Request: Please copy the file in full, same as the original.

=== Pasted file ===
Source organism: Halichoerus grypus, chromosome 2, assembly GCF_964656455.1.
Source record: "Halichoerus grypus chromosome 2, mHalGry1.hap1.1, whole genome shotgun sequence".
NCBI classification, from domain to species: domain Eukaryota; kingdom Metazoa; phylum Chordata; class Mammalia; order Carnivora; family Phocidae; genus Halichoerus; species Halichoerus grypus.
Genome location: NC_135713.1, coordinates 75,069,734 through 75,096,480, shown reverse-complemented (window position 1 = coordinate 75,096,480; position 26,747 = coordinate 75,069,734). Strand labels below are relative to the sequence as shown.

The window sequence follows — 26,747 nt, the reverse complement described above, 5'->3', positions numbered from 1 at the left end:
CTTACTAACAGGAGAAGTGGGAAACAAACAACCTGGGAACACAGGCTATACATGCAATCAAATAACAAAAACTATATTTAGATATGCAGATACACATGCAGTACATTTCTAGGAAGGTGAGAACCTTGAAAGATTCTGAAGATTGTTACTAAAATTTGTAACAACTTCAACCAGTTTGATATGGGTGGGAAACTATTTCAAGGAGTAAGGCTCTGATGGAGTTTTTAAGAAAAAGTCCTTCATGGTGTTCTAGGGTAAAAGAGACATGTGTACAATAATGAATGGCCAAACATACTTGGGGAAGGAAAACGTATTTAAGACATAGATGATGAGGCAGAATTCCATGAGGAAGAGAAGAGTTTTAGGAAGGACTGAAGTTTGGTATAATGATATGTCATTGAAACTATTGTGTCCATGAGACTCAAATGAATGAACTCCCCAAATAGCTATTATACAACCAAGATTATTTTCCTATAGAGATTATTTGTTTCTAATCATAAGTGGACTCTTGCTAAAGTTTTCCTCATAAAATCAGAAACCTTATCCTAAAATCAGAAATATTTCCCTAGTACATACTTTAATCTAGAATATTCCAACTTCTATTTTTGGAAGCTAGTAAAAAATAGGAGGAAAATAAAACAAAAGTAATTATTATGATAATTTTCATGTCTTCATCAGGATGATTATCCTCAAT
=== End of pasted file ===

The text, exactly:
Source organism: Halichoerus grypus, chromosome 2, assembly GCF_964656455.1.
Source record: "Halichoerus grypus chromosome 2, mHalGry1.hap1.1, whole genome shotgun sequence".
NCBI classification, from domain to species: domain Eukaryota; kingdom Metazoa; phylum Chordata; class Mammalia; order Carnivora; family Phocidae; genus Halichoerus; species Halichoerus grypus.
Genome location: NC_135713.1, coordinates 75,069,734 through 75,096,480, shown reverse-complemented (window position 1 = coordinate 75,096,480; position 26,747 = coordinate 75,069,734). Strand labels below are relative to the sequence as shown.

The window sequence follows — 26,747 nt, the reverse complement described above, 5'->3', positions numbered from 1 at the left end:
CTTACTAACAGGAGAAGTGGGAAACAAACAACCTGGGAACACAGGCTATACATGCAATCAAATAACAAAAACTATATTTAGATATGCAGATACACATGCAGTACATTTCTAGGAAGGTGAGAACCTTGAAAGATTCTGAAGATTGTTACTAAAATTTGTAACAACTTCAACCAGTTTGATATGGGTGGGAAACTATTTCAAGGAGTAAGGCTCTGATGGAGTTTTTAAGAAAAAGTCCTTCATGGTGTTCTAGGGTAAAAGAGACATGTGTACAATAATGAATGGCCAAACATACTTGGGGAAGGAAAACGTATTTAAGACATAGATGATGAGGCAGAATTCCATGAGGAAGAGAAGAGTTTTAGGAAGGACTGAAGTTTGGTATAATGATATGTCATTGAAACTATTGTGTCCATGAGACTCAAATGAATGAACTCCCCAAATAGCTATTATACAACCAAGATTATTTTCCTATAGAGATTATTTGTTTCTAATCATAAGTGGACTCTTGCTAAAGTTTTCCTCATAAAATCAGAAACCTTATCCTAAAATCAGAAATATTTCCCTAGTACATACTTTAATCTAGAATATTCCAACTTCTATTTTTGGAAGCTAGTAAAAAATAGGAGGAAAATAAAACAAAAGTAATTATTATGATAATTTTCATGTCTTCATCAGGATGATTATCCTCAAT